Sunday was freezing. The wind whipped and the air was piercing cold. Painful cold. The ground was frozen hard, and the water for the animals would form a block of ice in the bucket seemingly within minutes.
Sunday my husband spent several hours (yes HOURS) out in that nasty weather running power out to the coop, so the chickens and the goats can have electrical outlets and heated waterers. (He is a saint, and he completely rocks my world, but that’s beside the point.)
That night, we went out the back door, down the deck stairs, bundled up and toting the flash light, doing our nightly chores and getting the animals “put to bed.” The ducks, Gideon and Lois, who usually live at our pond and will have nothing whatsoever to do with such domesticated behaviors as “going in the duck house” even found it icy enough to warrant hanging out in the chicken coop all day and staying for a very wisely planned sleepover.
When we first began walking to the chicken house, we heard an unrelenting “QUACK! QUACK! QUAAAAAAAACK!” It’s important to note at this point in the story that Lois and Gideon are very dramatic and have quite theatrical personalities. So we hear quacking pretty much always. But this was different.
As we neared the coop, sweeping the beam of light across the frozen ground, we saw that all the birds had gone inside, and as we grew closer the quacking seemed to be coming from outside. Selden bent down to flash the light under the coop, as it’s raised several inches off the ground so the chickens can hang out underneath. And there was Lois.
Lois and Gideon are identical. The only way to tell them apart is because Lois is squawking all the time and has a much louder voice than Gideon. He is a quiet sort of guy, and he waddles in perfect sync with her all over the yard, bobbing from one side to the other, and Lois is always talking. There is an unfortunate and unintentional parallel between these ducks and another couple of love birds who live here, too, but that’s another story, right? So Lois is the talker, and Gideon has a deep, placating sort of quack that he interjects from time to time. So this is why we knew it was Lois stuck under the coop.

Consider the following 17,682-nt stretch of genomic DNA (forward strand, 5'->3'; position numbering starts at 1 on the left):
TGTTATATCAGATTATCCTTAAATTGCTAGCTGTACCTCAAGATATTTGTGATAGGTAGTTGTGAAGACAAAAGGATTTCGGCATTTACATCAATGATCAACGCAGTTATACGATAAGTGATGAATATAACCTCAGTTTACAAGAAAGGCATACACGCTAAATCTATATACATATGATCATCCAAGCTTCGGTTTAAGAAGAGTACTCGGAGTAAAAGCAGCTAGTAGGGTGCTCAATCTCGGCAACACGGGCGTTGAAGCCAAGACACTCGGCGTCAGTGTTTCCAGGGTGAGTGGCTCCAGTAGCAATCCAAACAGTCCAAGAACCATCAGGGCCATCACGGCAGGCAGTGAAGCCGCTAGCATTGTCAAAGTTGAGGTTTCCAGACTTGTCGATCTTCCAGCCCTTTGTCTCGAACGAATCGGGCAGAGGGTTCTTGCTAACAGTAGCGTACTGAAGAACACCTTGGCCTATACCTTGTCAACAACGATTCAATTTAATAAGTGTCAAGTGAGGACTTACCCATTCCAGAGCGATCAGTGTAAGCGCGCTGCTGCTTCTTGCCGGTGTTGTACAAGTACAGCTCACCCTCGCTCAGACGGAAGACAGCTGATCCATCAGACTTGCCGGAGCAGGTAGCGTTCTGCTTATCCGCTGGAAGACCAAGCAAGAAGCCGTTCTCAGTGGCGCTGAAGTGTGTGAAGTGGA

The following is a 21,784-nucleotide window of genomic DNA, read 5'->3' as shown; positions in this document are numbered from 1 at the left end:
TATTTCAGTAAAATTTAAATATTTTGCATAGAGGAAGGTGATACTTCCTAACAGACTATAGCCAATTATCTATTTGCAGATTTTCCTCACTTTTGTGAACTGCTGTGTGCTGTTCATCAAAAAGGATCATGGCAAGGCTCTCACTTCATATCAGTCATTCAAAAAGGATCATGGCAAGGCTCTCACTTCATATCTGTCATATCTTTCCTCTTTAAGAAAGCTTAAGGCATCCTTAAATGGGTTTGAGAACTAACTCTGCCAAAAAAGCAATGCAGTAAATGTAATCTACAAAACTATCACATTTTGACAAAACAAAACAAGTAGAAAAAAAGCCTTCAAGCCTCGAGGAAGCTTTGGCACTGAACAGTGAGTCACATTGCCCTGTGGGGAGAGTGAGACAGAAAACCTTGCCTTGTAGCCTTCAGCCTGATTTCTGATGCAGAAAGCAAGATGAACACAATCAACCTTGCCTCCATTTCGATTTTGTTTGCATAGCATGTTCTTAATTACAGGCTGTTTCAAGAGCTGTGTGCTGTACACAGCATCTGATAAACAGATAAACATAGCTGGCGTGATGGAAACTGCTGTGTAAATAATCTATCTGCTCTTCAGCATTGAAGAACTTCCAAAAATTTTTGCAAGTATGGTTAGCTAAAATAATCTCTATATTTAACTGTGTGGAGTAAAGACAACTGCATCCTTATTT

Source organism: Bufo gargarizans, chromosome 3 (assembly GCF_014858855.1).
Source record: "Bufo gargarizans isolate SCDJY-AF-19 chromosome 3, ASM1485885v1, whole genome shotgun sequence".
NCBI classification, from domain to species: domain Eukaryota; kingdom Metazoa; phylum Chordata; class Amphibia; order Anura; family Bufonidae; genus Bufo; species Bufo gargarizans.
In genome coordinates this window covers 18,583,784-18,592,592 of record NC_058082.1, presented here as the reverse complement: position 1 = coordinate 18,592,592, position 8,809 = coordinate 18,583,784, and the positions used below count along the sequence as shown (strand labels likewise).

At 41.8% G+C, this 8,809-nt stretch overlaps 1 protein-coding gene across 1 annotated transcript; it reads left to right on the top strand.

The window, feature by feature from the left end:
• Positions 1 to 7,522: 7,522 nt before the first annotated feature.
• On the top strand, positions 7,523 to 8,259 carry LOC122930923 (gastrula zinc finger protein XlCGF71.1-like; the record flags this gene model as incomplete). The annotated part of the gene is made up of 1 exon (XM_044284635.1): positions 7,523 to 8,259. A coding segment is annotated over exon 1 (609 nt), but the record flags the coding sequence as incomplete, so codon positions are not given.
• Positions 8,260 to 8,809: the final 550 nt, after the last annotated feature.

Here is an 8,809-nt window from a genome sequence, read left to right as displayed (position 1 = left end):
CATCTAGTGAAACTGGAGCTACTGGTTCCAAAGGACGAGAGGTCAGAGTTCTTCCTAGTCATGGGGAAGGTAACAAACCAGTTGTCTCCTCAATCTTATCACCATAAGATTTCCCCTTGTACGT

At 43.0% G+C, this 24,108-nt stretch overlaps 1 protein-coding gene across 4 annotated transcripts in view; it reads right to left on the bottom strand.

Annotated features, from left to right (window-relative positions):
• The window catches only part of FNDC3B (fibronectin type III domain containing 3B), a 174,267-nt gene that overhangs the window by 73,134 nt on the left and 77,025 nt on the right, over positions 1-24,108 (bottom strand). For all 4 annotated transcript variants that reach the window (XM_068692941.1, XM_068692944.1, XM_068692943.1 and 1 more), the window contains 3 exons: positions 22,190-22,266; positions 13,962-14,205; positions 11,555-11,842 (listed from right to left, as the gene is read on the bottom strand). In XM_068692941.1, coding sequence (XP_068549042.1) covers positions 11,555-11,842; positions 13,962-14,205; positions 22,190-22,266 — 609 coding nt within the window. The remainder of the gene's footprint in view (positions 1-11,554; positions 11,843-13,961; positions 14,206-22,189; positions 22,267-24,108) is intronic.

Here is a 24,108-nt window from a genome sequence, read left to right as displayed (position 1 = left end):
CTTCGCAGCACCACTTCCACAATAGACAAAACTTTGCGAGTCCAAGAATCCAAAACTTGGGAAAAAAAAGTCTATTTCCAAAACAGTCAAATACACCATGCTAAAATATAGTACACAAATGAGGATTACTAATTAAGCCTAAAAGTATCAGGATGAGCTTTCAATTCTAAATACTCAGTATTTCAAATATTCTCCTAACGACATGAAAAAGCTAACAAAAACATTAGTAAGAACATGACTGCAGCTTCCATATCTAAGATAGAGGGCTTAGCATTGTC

She was all the way back, which is 8 feet, and the space under the coop is far to shallow for either Selden or me to crawl underneath. While the ducks will come at practically a gallop when they are called by name and know food is involved, they really have no use for being patted or otherwise coming near, unlike the chickens who are very sociable and even sometimes cuddly.
I think Selden and I both thought we may actually die of the cold out there (ok, that may have only been me….), and the more we tried to coax Lois toward us, the more she pressed back against the back of the area which is secured by heavy hardware cloth, so we couldn’t get to her.
“Gideon!” I said, and went into the pitch black coop. From time to time, I could make out the white feathers of a duck scurrying around in the straw, and I lunged toward him, missing him completely and tripping over part of a chicken roosting bar. Trying to avoid the roosts, the dust bath, the waterer dangling from the ceiling, the fencing that divides the space for the goats, and the silkies who sleep curled up in the corner, I continued round and round in the blackness until finally I emerged with one very displeased duck.
With Gideon in my arms, I knelt down on the ground in the run, and Selden shone the light toward Gideon, so Lois could see her love there, quacking from time to time his apparent discontent. ”Come on Lois… Look, Gideon wants to see you! Come on out, Lois, good girl,” I cooed in a voice I hoped sounded amiable to a freaked out duck.
It took her a couple minutes, but Gideon’s charm worked its magic, and she soon made her way under the chicken house and out to her drake. I grabbed Lois in my other arm and scooted quickly to the coop to set them down. They are so funny, those two. One day Gideon was in the orchard quacking madly, and we went to see what the problem was and noticed Lois was not there. She was up the hill by the garden. And Gideon would not move a single step until he saw her.
Before you think he’s quite chivalrous, I’ll close by saying that on one occasion our Goldendoodle, Rigby, was in the yard and caught sight of the ducks and chased them, barking. I shrieked and ran to grab the dog just as he had backed Lois up against the garden fence. Gideon took off as fast as 3-inch legs can take a guy. When danger comes, it’s every duck for itself. But once in a while their quirky little love story shines through, and Gideon is the valiant rescuer of his soul mate from the underneath of the chicken coop. But that’s really only once in a while.